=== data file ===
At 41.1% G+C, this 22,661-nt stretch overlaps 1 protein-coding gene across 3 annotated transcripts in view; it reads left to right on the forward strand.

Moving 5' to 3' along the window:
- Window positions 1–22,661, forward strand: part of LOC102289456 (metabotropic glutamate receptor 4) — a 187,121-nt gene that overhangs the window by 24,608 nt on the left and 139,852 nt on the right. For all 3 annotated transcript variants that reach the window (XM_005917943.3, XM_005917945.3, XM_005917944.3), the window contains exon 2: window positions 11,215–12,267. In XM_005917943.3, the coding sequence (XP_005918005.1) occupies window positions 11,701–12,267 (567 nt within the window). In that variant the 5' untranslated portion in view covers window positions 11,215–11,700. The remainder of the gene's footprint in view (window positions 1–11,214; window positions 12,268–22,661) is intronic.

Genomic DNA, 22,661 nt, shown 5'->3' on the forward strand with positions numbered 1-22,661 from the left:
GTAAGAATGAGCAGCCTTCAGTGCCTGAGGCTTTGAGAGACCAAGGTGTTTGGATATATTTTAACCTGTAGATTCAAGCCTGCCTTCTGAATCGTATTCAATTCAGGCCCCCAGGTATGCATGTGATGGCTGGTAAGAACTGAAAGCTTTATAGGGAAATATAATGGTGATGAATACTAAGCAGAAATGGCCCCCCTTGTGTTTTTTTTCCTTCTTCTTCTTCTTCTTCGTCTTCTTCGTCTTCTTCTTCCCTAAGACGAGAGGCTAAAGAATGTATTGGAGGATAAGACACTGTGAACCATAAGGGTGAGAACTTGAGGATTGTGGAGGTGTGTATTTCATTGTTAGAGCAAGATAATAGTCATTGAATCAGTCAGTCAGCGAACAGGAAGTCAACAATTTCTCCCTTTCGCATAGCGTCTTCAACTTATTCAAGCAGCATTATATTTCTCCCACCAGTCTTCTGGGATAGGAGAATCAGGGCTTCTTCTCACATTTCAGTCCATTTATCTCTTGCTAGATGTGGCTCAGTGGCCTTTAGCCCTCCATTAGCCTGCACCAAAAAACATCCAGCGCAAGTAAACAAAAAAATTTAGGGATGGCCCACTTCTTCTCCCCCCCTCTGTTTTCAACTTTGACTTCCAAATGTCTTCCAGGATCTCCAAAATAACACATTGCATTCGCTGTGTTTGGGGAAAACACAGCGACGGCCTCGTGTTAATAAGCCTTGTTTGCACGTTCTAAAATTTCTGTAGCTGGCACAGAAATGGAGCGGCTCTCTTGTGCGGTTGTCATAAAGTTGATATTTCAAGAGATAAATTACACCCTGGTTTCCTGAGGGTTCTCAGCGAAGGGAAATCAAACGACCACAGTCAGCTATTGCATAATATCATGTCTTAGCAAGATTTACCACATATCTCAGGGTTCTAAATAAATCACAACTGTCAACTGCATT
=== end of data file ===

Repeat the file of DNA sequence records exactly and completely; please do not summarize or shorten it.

At 41.1% G+C, this 22,661-nt stretch overlaps 1 protein-coding gene across 3 annotated transcripts in view; it reads left to right on the forward strand.

Moving 5' to 3' along the window:
- Window positions 1–22,661, forward strand: part of LOC102289456 (metabotropic glutamate receptor 4) — a 187,121-nt gene that overhangs the window by 24,608 nt on the left and 139,852 nt on the right. For all 3 annotated transcript variants that reach the window (XM_005917943.3, XM_005917945.3, XM_005917944.3), the window contains exon 2: window positions 11,215–12,267. In XM_005917943.3, the coding sequence (XP_005918005.1) occupies window positions 11,701–12,267 (567 nt within the window). In that variant the 5' untranslated portion in view covers window positions 11,215–11,700. The remainder of the gene's footprint in view (window positions 1–11,214; window positions 12,268–22,661) is intronic.

Genomic DNA, 22,661 nt, shown 5'->3' on the forward strand with positions numbered 1-22,661 from the left:
GTAAGAATGAGCAGCCTTCAGTGCCTGAGGCTTTGAGAGACCAAGGTGTTTGGATATATTTTAACCTGTAGATTCAAGCCTGCCTTCTGAATCGTATTCAATTCAGGCCCCCAGGTATGCATGTGATGGCTGGTAAGAACTGAAAGCTTTATAGGGAAATATAATGGTGATGAATACTAAGCAGAAATGGCCCCCCTTGTGTTTTTTTTCCTTCTTCTTCTTCTTCTTCGTCTTCTTCGTCTTCTTCTTCCCTAAGACGAGAGGCTAAAGAATGTATTGGAGGATAAGACACTGTGAACCATAAGGGTGAGAACTTGAGGATTGTGGAGGTGTGTATTTCATTGTTAGAGCAAGATAATAGTCATTGAATCAGTCAGTCAGCGAACAGGAAGTCAACAATTTCTCCCTTTCGCATAGCGTCTTCAACTTATTCAAGCAGCATTATATTTCTCCCACCAGTCTTCTGGGATAGGAGAATCAGGGCTTCTTCTCACATTTCAGTCCATTTATCTCTTGCTAGATGTGGCTCAGTGGCCTTTAGCCCTCCATTAGCCTGCACCAAAAAACATCCAGCGCAAGTAAACAAAAAAATTTAGGGATGGCCCACTTCTTCTCCCCCCCTCTGTTTTCAACTTTGACTTCCAAATGTCTTCCAGGATCTCCAAAATAACACATTGCATTCGCTGTGTTTGGGGAAAACACAGCGACGGCCTCGTGTTAATAAGCCTTGTTTGCACGTTCTAAAATTTCTGTAGCTGGCACAGAAATGGAGCGGCTCTCTTGTGCGGTTGTCATAAAGTTGATATTTCAAGAGATAAATTACACCCTGGTTTCCTGAGGGTTCTCAGCGAAGGGAAATCAAACGACCACAGTCAGCTATTGCATAATATCATGTCTTAGCAAGATTTACCACATATCTCAGGGTTCTAAATAAATCACAACTGTCAACTGCATT